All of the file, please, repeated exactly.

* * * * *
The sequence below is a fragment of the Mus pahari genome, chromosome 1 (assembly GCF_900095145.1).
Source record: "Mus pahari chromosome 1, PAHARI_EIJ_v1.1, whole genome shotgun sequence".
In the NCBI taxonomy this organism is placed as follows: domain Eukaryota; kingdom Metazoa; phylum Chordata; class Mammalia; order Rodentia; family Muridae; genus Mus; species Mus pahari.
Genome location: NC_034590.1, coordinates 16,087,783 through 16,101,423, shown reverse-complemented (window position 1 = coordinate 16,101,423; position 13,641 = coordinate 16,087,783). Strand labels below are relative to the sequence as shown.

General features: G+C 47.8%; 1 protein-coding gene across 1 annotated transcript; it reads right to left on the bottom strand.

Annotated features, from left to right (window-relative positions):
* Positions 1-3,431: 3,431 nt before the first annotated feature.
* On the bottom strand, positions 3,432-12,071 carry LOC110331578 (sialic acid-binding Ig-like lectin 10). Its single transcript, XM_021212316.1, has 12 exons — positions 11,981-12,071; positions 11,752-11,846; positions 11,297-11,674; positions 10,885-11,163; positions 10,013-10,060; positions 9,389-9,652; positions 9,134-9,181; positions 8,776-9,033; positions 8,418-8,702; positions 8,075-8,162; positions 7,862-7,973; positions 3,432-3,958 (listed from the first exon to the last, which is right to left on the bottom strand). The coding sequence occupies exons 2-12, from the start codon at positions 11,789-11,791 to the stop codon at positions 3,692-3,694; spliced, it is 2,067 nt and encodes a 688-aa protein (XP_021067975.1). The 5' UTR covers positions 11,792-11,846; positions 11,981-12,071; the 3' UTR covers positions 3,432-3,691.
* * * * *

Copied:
The sequence below is a fragment of the Mus pahari genome, chromosome 1 (assembly GCF_900095145.1).
Source record: "Mus pahari chromosome 1, PAHARI_EIJ_v1.1, whole genome shotgun sequence".
In the NCBI taxonomy this organism is placed as follows: domain Eukaryota; kingdom Metazoa; phylum Chordata; class Mammalia; order Rodentia; family Muridae; genus Mus; species Mus pahari.
Genome location: NC_034590.1, coordinates 16,087,783 through 16,101,423, shown reverse-complemented (window position 1 = coordinate 16,101,423; position 13,641 = coordinate 16,087,783). Strand labels below are relative to the sequence as shown.

General features: G+C 47.8%; 1 protein-coding gene across 1 annotated transcript; it reads right to left on the bottom strand.

Annotated features, from left to right (window-relative positions):
* Positions 1-3,431: 3,431 nt before the first annotated feature.
* On the bottom strand, positions 3,432-12,071 carry LOC110331578 (sialic acid-binding Ig-like lectin 10). Its single transcript, XM_021212316.1, has 12 exons — positions 11,981-12,071; positions 11,752-11,846; positions 11,297-11,674; positions 10,885-11,163; positions 10,013-10,060; positions 9,389-9,652; positions 9,134-9,181; positions 8,776-9,033; positions 8,418-8,702; positions 8,075-8,162; positions 7,862-7,973; positions 3,432-3,958 (listed from the first exon to the last, which is right to left on the bottom strand). The coding sequence occupies exons 2-12, from the start codon at positions 11,789-11,791 to the stop codon at positions 3,692-3,694; spliced, it is 2,067 nt and encodes a 688-aa protein (XP_021067975.1). The 5' UTR covers positions 11,792-11,846; positions 11,981-12,071; the 3' UTR covers positions 3,432-3,691.